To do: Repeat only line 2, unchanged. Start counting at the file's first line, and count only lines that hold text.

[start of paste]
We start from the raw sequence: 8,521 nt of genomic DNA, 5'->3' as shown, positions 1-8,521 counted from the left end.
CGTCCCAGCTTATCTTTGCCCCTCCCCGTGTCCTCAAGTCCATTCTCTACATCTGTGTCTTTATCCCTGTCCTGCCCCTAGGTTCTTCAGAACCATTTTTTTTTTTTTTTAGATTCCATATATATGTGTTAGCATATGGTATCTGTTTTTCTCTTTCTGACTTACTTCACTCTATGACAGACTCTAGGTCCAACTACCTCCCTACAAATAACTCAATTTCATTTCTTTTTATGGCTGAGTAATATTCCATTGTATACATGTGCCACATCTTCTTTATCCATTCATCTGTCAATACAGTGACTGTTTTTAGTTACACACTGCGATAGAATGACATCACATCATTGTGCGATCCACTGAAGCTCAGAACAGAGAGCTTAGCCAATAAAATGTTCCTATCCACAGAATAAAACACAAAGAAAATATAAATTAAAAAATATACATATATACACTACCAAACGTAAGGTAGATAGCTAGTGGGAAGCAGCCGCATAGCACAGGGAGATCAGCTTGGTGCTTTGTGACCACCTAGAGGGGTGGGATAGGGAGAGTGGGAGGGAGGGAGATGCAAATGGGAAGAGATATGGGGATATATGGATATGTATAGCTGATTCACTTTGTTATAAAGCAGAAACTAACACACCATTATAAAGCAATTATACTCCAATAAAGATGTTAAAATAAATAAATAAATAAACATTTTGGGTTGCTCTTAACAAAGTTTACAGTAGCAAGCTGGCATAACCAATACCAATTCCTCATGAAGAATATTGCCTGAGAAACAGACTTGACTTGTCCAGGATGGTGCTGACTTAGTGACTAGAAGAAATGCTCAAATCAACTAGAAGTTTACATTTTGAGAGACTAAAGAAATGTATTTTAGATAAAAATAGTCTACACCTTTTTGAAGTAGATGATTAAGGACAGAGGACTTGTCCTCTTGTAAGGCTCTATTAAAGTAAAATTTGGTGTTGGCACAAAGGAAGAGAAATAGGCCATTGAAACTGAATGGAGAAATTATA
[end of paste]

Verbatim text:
CGTCCCAGCTTATCTTTGCCCCTCCCCGTGTCCTCAAGTCCATTCTCTACATCTGTGTCTTTATCCCTGTCCTGCCCCTAGGTTCTTCAGAACCATTTTTTTTTTTTTTTAGATTCCATATATATGTGTTAGCATATGGTATCTGTTTTTCTCTTTCTGACTTACTTCACTCTATGACAGACTCTAGGTCCAACTACCTCCCTACAAATAACTCAATTTCATTTCTTTTTATGGCTGAGTAATATTCCATTGTATACATGTGCCACATCTTCTTTATCCATTCATCTGTCAATACAGTGACTGTTTTTAGTTACACACTGCGATAGAATGACATCACATCATTGTGCGATCCACTGAAGCTCAGAACAGAGAGCTTAGCCAATAAAATGTTCCTATCCACAGAATAAAACACAAAGAAAATATAAATTAAAAAATATACATATATACACTACCAAACGTAAGGTAGATAGCTAGTGGGAAGCAGCCGCATAGCACAGGGAGATCAGCTTGGTGCTTTGTGACCACCTAGAGGGGTGGGATAGGGAGAGTGGGAGGGAGGGAGATGCAAATGGGAAGAGATATGGGGATATATGGATATGTATAGCTGATTCACTTTGTTATAAAGCAGAAACTAACACACCATTATAAAGCAATTATACTCCAATAAAGATGTTAAAATAAATAAATAAATAAACATTTTGGGTTGCTCTTAACAAAGTTTACAGTAGCAAGCTGGCATAACCAATACCAATTCCTCATGAAGAATATTGCCTGAGAAACAGACTTGACTTGTCCAGGATGGTGCTGACTTAGTGACTAGAAGAAATGCTCAAATCAACTAGAAGTTTACATTTTGAGAGACTAAAGAAATGTATTTTAGATAAAAATAGTCTACACCTTTTTGAAGTAGATGATTAAGGACAGAGGACTTGTCCTCTTGTAAGGCTCTATTAAAGTAAAATTTGGTGTTGGCACAAAGGAAGAGAAATAGGCCATTGAAACTGAATGGAGAAATTATA